Euro – 3375 words – College
Euro – 3375 words – College

Euro – 3375 words – College

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  • Pages: 7 (3388 words)
  • Published: November 16, 2018
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In Europe, the debut of the euro is widely hailed as the most important event affecting the international monetary landscape since the breakup of the Bretton Woods System in 1971 to 1973, or since the Bretton Woods Agreement in 1944, or maybe even since the founding of the Federal Reserve System in 1913. It has become a contest for European officials and commentators to see who can push the analogy back furthest in time. Eminences elsewhere in the world have similarly greeted the euro with high hopes and great expectations. Only in the United States has the euro been greeted with a yawn. It is not hard to see why. So far, its advent has not weakened the international financial position of the dollar; if anything the opposite has been true. The dollar has been strong against the euro rather than weak; for much of last autumn the fear was that the euro, which had started out being worth well more than a dollar, might plunge through the dreaded psychological barrier of one to one. There has been no sign of Asian and Latin American central banks replacing their dollars with euros en masse, as prominent commentators had predicted. The United States has not had to change the way it does business at Group of Seven summits, the OECD, or the IMF. Many Americans thus cannot help but feel that the euro is a tempest in a teapot. The Euro’s Slow Start Perhaps Asian and Latin American central banks have been waiting to dump their dollars until the euro stabilizes. Through much of 1999 the euro was weak because the Euro

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pean economy was weak; governments and private investors were understandably reluctant to overweight a currency that seemed to be losing value by the day. Investors were slow to move into euros because they thought that Europe was less well prepared than the United States for Y2K. They worried about the stability of the European banking system because European banks had lent much more aggressively than their American counterparts to Indonesia, Korea, Malaysia and Thailand. But now that European growth is finally accelerating, the euro could strengthen, and the anticipated shift into euros at last could get under way. Perhaps governments and investors have been reluctant to embrace the euro because of a series of missteps by the European Central Bank. In the early months of 1999, ECB officials issued a series of confusing and contradictory statements, and on several occasions the ECB board’s decision on whether or not to raise interest rates leaked to the press in advance of the official announcement. In April the ECB cut interest rates faster than most market participants thought wise in response to signs of weakness in the European economy. Now that the ECB has apparently concluded that less is more (by issuing fewer public statements and moving interest rates less frequently) and has begun to demonstrate the priority it attaches to price stability, skepticism about its ability to act as the steward of a strong currency may be about to fade. Learning to Think European And perhaps it is simply taking time fo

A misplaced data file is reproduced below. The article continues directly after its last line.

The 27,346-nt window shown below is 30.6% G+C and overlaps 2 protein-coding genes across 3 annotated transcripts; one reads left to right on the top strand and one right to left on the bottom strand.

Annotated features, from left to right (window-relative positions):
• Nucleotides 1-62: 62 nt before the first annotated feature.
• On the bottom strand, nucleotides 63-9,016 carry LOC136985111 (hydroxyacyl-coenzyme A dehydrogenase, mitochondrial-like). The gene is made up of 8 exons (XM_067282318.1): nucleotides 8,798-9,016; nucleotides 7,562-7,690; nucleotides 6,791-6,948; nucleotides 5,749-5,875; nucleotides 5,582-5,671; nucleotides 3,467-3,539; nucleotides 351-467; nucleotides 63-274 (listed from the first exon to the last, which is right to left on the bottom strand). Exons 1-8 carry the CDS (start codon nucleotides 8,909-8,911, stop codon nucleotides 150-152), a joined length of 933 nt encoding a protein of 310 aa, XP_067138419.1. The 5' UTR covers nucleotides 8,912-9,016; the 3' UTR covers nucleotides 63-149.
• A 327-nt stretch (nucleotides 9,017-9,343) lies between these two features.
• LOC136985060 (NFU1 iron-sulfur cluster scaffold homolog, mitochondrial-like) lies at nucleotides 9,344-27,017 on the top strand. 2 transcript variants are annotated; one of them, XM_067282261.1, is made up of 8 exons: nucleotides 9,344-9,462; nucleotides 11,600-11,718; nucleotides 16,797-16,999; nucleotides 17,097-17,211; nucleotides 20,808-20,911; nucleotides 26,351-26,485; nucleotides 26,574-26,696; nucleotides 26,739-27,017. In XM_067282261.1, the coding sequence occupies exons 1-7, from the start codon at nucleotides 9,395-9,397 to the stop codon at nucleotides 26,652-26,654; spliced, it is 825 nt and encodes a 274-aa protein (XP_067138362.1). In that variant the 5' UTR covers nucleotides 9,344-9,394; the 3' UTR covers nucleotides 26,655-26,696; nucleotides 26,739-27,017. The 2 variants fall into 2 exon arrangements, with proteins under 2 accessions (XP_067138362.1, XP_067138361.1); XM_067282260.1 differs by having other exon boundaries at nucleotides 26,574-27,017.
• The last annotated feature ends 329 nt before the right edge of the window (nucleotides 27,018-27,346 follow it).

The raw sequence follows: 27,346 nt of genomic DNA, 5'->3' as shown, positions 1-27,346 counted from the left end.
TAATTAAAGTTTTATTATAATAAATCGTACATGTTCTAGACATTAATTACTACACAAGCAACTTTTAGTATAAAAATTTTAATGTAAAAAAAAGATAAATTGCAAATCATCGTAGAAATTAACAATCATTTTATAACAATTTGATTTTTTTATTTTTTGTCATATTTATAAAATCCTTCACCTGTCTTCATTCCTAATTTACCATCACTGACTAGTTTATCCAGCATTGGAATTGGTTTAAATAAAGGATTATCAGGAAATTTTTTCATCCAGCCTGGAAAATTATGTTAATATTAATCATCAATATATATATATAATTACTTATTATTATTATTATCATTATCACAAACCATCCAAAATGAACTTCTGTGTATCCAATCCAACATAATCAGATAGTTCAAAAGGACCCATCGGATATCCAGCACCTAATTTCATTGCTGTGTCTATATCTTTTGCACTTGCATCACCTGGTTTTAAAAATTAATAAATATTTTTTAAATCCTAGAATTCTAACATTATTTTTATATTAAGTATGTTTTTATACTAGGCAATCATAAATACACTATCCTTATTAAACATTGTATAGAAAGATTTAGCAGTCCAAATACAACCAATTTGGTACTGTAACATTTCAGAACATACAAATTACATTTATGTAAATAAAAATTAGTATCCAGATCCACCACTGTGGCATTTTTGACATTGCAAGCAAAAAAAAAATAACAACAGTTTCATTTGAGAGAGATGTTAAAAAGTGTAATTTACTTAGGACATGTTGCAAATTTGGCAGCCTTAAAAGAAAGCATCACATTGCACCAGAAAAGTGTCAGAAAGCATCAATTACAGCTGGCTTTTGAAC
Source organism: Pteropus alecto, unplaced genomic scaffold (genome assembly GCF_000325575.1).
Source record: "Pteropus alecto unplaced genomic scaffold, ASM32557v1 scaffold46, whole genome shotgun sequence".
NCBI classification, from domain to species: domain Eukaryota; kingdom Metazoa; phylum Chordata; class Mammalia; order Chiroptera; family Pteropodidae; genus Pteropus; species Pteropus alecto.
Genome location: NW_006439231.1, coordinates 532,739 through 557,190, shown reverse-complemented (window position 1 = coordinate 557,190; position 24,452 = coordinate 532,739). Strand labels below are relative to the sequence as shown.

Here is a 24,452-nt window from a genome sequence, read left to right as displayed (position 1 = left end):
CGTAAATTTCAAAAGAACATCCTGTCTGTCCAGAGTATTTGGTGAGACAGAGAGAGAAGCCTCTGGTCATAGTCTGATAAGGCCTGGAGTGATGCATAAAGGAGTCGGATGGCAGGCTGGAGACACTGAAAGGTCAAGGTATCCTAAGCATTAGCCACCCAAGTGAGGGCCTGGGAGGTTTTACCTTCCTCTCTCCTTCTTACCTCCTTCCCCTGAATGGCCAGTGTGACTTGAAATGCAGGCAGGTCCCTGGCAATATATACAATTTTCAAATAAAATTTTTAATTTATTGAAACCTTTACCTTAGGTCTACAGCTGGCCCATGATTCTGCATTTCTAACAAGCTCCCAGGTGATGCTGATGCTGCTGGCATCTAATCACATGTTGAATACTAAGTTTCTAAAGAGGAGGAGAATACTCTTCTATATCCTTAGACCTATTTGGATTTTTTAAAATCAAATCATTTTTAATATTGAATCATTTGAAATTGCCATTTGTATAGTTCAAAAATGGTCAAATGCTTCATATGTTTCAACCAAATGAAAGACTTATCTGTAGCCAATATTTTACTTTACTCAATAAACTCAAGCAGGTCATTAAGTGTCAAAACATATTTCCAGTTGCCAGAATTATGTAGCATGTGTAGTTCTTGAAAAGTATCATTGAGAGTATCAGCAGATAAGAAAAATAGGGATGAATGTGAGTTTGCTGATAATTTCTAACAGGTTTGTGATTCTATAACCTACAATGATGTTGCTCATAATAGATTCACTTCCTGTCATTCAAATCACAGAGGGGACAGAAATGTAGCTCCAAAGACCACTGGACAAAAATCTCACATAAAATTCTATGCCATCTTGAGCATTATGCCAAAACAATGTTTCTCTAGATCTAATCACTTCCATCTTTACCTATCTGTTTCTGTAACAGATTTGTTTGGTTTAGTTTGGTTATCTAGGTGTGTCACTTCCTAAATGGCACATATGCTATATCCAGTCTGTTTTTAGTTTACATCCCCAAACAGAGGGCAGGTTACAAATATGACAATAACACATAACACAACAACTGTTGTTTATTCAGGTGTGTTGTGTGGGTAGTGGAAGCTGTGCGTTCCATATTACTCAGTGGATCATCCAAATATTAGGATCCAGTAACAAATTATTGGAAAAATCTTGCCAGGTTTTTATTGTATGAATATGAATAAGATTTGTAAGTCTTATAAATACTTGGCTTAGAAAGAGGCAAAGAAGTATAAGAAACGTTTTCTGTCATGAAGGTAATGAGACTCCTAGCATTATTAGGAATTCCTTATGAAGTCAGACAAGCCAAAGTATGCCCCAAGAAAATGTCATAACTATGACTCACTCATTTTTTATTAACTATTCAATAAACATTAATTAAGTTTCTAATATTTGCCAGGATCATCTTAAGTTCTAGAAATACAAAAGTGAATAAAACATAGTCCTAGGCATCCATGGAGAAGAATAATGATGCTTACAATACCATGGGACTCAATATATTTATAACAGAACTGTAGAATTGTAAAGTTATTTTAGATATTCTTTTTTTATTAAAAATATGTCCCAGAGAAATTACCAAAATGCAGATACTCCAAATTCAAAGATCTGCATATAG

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Europe to learn to speak with one monetary voice. It is understandable that an extended process of acculturation should be required in order for the national central bank governors on the ECB board to learn to think and talk as representatives of Europe and to frame policy with Europe-wide conditions in mind. Similarly, not until well into 1999 was real progress made on reorganizing European representation at G-7, G-10 and OECD meetings. Europe, unlike the United States, has not been able to effectively represent its views on how best to reform the international financial architecture because it is still creating mechanisms for conveying its views and, more importantly, forming those views. Given time, however, this will change. With time, the euro will significantly alter the international monetary and financial landscape. Europe’s new money will develop into a serious rival to the dollar as a reserve currency for central banks, an invoicing currency for importers and exporters, and a financial asset for international investors. But this will take more time than suggested even by many “euro-skeptics.” Because changes in the international monetary and financial landscape tend to occur extremely slow, the exaggerated hopes of euro-enthusiasts like Fidel Castro are likely to be disappointed. Similarly, Europe will eventually learn to speak with one monetary voice. But the political changes needed to make that level of financial solidarity possible will take many years to complete. Just as the dollar will continue to dominate the international financial arena for the foreseeable future, the United States will retain the loudest single voice in international monetary debate. A Rival to the Dollar?n A world where the euro rivaled or even surpassed the dollar would represent a major change from the status quo. At the moment, the dollar is far and away the leading currency. Aproximily sixty-seven percent of the foreign exchange reserves of central banks around the world are in dollars, compared to less than a quarter of the total for all Euroland– of the 11 E.U. Forty percent of the minor currencies that are pegged to one of their major counterparts are pegged to the U.S. dollar, a far larger percentage than any of its rivals. In one of the articles I also read that the dollar is used to denominate more than half of all private financial transactions. There was an interesting articles which said that Less is known about whose cash is held outside the home country, since much of it is used for purposes like drug smuggling, tax evasion and money laundering. But the best guess of the Federal Reserve and the German Bundesbank is that perhaps 80 percent of the total is dollars. Those who hope or fear that the euro will quickly rival or overtake the dollar as an international currency point to the size of the European market, which are still growing. The population of Euroland approaches 300 million. The euro area is the single largest importer and exporter in the world, accounting for 19 per cent of world exports, followed by 15 percent for the U.S. and 9 percent for Japan. Its share of world GDP is 16